Champasak, Laos

Photo: The River Resort

Your trip through Laos is almost over. It started in Northern Laos, the mountainous area that borders Thailand, Myanmar, China, and Vietnam. Temples in Luang Prabang. Tubing down the Nam Song River in Vang Vieng. French colonial architecture in the capital of Vientiane. Then you flew to Southern Laos, whose landscape is controlled by the mighty Mekong River. Markets in Pakse. Pretty soon, you’ll head east into Central Vietnam. You have one more stop before Da Nang, though.

Unlike the other cities you visited, Champasak isn’t on the well-trodden tourist trail that runs through Laos. If visitors have heard the name, they usually assume you’re talking about the province—Pakse is its capital—with the same name. But the town called Champasak lies 25 miles to the south. It, too, sits along the Mekong. It has French colonial architecture, crumbling shophouses, and ancient temples, as well. But Champasak isn’t a bustling city. It’s just a quiet, riverfront town.

Champasak wasn’t always a sleepy little village. It was once the seat of the Kingdom of Champasak, an independent Lao state. Then the French arrived. They overtook the kingdom, abolished the state, and created Laos. Colonial manors, which were once royal residences, are now decaying. Vat Phou, a Khmer Hindu temple on the outskirts of town, is now in ruins. Champasak feels both haunted and serene at the same time.

Photo: The River Resort

If you think the center of town feels remote, wait until you arrive at the River Resort on the northeast edge of Champasak. An overgrown path, part of the former royal orchard, meanders from the main road toward the river. You begin to think that you’re getting lost among rice fields and ponds until you spot the top of a building up ahead. It’s a low, two-story garden villa that’s part of the resort. You find riverfront villas, an open-air restaurant, a hidden spa, and two infinity pools as you get closer to the water. Chirping birds are the only things you hear along the way.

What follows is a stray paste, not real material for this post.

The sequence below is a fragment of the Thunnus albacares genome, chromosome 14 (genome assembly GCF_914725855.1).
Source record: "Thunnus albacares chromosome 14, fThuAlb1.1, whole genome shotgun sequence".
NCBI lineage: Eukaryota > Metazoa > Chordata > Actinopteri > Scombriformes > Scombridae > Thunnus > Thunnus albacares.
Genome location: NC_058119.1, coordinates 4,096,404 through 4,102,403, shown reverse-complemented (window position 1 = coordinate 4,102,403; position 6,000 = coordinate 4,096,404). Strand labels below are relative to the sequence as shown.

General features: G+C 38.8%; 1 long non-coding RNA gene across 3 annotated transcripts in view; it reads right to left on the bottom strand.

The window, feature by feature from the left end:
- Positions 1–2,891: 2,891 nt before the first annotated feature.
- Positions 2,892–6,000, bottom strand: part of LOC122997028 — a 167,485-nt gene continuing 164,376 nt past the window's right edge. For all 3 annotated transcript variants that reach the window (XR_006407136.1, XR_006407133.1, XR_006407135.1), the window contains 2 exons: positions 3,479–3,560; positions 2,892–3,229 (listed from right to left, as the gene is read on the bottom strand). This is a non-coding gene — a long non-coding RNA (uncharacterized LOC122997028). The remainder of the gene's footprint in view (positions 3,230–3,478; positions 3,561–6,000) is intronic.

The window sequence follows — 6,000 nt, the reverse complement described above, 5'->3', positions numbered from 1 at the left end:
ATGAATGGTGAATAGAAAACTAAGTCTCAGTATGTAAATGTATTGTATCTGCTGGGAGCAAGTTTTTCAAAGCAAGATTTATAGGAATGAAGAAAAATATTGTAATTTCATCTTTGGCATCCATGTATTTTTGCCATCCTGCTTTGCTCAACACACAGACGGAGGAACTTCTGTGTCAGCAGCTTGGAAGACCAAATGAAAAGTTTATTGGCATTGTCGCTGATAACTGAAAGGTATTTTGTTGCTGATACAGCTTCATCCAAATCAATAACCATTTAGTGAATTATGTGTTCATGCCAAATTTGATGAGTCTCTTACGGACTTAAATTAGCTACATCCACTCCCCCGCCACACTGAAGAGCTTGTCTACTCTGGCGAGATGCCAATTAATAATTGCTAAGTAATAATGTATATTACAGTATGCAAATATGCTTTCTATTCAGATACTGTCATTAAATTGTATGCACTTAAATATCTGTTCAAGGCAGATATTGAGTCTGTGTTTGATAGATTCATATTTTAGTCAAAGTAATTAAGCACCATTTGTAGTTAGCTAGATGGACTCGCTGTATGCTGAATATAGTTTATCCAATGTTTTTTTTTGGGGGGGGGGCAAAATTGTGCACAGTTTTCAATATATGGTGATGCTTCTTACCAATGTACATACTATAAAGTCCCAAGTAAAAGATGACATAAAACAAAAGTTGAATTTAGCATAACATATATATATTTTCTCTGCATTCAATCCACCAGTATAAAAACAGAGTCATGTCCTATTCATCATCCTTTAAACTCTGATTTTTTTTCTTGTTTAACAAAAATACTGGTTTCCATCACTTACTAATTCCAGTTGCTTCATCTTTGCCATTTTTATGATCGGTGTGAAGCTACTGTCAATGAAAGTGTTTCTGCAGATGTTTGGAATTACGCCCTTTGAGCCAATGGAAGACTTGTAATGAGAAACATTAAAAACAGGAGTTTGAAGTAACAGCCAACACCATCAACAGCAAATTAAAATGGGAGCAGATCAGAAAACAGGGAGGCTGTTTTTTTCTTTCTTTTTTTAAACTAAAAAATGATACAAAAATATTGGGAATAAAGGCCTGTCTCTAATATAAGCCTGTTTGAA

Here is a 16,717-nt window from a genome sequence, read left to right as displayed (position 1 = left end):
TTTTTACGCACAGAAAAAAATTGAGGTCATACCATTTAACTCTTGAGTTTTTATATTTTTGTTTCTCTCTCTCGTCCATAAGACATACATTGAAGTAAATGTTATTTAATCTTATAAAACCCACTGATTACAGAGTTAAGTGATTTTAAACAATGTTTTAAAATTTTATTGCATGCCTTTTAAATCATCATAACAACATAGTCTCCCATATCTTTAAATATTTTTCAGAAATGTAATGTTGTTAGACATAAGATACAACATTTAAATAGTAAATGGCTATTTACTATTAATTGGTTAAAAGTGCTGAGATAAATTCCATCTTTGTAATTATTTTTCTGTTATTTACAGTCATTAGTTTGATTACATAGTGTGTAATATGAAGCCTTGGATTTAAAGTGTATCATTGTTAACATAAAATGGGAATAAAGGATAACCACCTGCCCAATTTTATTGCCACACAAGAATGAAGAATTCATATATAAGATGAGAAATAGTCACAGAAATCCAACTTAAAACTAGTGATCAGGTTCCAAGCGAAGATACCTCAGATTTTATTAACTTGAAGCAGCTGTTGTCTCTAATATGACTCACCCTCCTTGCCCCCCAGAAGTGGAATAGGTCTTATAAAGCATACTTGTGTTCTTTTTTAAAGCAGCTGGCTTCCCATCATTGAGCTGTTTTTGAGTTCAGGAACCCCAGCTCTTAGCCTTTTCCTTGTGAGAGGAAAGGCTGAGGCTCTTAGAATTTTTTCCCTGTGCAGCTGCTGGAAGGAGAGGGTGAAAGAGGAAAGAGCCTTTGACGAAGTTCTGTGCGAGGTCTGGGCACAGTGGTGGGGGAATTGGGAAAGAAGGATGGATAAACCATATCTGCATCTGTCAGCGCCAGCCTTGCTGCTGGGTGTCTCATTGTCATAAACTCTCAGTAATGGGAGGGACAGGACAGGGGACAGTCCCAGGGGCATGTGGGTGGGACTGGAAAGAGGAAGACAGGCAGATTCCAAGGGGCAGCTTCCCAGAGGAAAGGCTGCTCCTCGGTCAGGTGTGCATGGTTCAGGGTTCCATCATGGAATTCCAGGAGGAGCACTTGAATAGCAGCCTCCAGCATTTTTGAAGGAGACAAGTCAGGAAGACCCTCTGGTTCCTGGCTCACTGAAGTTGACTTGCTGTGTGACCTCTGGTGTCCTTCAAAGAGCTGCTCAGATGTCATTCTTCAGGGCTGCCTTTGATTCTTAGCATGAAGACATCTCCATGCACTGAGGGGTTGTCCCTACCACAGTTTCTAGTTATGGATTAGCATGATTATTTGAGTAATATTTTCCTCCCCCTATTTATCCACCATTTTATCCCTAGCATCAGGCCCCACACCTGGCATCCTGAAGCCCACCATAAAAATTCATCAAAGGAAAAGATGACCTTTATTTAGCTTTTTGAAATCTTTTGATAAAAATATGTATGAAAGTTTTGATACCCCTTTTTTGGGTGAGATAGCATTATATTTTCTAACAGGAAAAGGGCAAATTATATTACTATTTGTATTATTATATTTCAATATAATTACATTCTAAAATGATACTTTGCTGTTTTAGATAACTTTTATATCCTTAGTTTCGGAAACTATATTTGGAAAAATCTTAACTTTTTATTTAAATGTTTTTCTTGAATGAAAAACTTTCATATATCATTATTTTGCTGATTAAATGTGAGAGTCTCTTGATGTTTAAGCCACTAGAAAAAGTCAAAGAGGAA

The River Resort is a rustic-chic resort. Bamboo furniture and Laotian textiles decorate the inside of your riverfront villa. There’s an open-air shower outside. But you only notice the room’s full glass wall overlooking a long terrace and the rushing river. The restaurant and the pools have similar views. You decide that a swim and a Beerlao are the first things on your agenda. Biking into town, cruising the river on a custom-made riverboat, and kayaking to Turtle Island are quickly added to the list. You might even book an oil massage since you’ve been traveling for so long.

There’s no rush, though. There isn’t a list of sights that you need to see in Champasak. Being here is more about connecting with nature and meeting local people. It may be your last stop in Laos, but it’s the first place you’ll mention when people ask you about your trip to Southeast Asia.

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